Photos: C&C California founder Claire Stansfield’s Hollywood Hills remodel
Claire Stansfield, co-founder of the high-end T-shirt company C&C
The project was a delicate balancing act: Keep the traditional elegance, but update it for a modern family. Keep the coziness, but open up the floor plan. Stansfield and her husband, Speaks, owner of Hollywood club Den, called in the architecture firm Marmol Radziner to update the 1920 Robert Byrd-designed house. Today the exterior looks much as it always has. Even the trumpet vine survived the renovation, completed in 2008. But inside, visitors are greeted with some surprises ...
Read Alexandra Alexandria Abramian Mott’s full story on Claire Stansfield’s Hollywood Hills home. (Brian Vander Brug / Los Angeles Times)
The traditional exterior yields to a modern great room with soaring ceilings, a dark walnut floor and tons of natural light. By taking down walls in the center of the house, the family got a huge free-flowing living area while retaining snug bedrooms for boys Lucky, 4, and Rocco, 2.
Stansfield wanted a new framework to give her decorating flexibility — an environment where she could display her mother’s fancy Limoges
Stansfield, who sold her company to Liz Claiborne and now works as a fashion consultant, refuses to commit to one style, and to prove that home décor can be almost as flexible as hemlines, she’s made a house that’s simultaneously traditional and modern, loaded with objects yet devoid of clutter.
“With fashion and with interior design, you can get into a situation where you love something for five years ago, and suddenly you can’t stand it,” says Stansfield, 45.
“I love midcentury, but, oh my gosh, when you get the furniture and everything in that style, then what do you do if your tastes change? Or if someone gives you a gorgeous china teapot? Throw it out because it doesn’t go with your Neutra house? It’s so important to keep your options open.” (Brian Vander Brug / Los Angeles Times)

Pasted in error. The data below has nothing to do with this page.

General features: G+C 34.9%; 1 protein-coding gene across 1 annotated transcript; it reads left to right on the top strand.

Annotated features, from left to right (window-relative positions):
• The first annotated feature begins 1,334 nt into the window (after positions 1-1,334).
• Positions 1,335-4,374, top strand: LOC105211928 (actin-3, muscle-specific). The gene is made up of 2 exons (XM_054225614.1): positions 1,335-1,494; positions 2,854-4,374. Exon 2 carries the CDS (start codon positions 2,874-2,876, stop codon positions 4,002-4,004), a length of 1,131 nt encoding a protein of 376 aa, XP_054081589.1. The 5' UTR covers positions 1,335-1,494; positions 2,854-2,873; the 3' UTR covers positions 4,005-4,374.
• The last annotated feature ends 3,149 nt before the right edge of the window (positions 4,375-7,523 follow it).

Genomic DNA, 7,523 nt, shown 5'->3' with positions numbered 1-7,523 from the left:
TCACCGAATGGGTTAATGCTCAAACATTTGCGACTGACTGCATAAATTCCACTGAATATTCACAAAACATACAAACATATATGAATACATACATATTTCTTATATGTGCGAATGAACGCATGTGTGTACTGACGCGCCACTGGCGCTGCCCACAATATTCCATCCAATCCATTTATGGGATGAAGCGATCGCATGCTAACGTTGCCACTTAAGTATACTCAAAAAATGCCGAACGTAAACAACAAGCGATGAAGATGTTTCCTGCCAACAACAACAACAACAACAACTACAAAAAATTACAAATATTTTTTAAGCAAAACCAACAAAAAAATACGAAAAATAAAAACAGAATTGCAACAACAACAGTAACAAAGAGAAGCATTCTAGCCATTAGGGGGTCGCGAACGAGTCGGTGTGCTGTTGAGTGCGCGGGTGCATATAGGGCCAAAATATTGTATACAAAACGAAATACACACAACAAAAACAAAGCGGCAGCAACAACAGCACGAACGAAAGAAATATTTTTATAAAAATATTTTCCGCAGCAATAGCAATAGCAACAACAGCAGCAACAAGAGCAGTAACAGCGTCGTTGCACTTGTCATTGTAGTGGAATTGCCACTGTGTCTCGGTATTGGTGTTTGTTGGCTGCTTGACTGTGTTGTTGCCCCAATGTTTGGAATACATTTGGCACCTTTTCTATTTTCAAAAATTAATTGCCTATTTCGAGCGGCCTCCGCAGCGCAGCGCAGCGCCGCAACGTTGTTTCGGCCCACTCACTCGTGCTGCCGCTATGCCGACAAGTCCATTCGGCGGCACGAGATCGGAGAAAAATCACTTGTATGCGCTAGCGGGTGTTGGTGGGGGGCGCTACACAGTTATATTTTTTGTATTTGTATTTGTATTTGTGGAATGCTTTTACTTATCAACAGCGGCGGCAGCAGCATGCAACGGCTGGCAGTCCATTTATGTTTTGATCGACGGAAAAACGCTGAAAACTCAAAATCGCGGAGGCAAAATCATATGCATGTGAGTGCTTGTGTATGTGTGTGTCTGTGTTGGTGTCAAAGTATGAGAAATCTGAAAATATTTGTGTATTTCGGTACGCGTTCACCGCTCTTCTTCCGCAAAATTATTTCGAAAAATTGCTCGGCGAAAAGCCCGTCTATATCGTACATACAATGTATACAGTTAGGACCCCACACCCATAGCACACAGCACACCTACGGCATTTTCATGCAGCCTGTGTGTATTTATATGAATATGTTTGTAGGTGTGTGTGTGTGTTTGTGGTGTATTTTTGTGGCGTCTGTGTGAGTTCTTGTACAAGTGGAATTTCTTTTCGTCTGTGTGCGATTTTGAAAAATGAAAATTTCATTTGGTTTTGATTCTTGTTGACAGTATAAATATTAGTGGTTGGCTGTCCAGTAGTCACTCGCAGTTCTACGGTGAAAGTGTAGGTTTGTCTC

Marmol-Radziner lined the great room with built-in bookcases, reached by library ladder, adding warmth to the large open room. Above Stansfield is a pass-through connecting the second floor to the great room. “We want to be able to breathe in a house, not feel cramped,” she says. “And we also want to be able to see, or at least hear, our boys from every room in the house. We knew we wanted a great room, but at the same time, we didn’t want to lose this sense of country-house charm.” (Brian Vander Brug / Los Angeles Times)
Lucky, 4, plays in the great room. Stansfield may have spent months obsessing over her architectural decisions, but she spent even more time planning the interiors. Ultimately she drifted her back to her successful fashion formula: classic tees that can go with Jimmy Choos or flip-flops.
“You need to start with high-quality basics,” she says. Case in point: The Flexform sofas in the living and sitting rooms weren’t cheap -- about $8,000 each from Poliform -- but Stansfield says the quality and the look will outlast at least three other sofas.
“The kids jump on them, and since it has this kind of Velcro’d upholstery, I can put them in the cold wash, hang them on the line, and the linen actually looks better with every washing.”
Best of all, Stansfield says, classic lines allow them to work with different styles. “I can throw on a bunch of Peter Dunham pillows and the sofa looks one way, or a kilim pillow and it looks totally different.”
In the distance is a home office. (Brian Vander Brug / Los Angeles Times)
The home office includes a station where kids can draw or play games. (Joe Fletcher / www.joefletcherphotography.com)
Back in the great room, the new Sub-Zero refrigerator tucks nicely into the casework. (Brian Vander Brug / Los Angeles Times)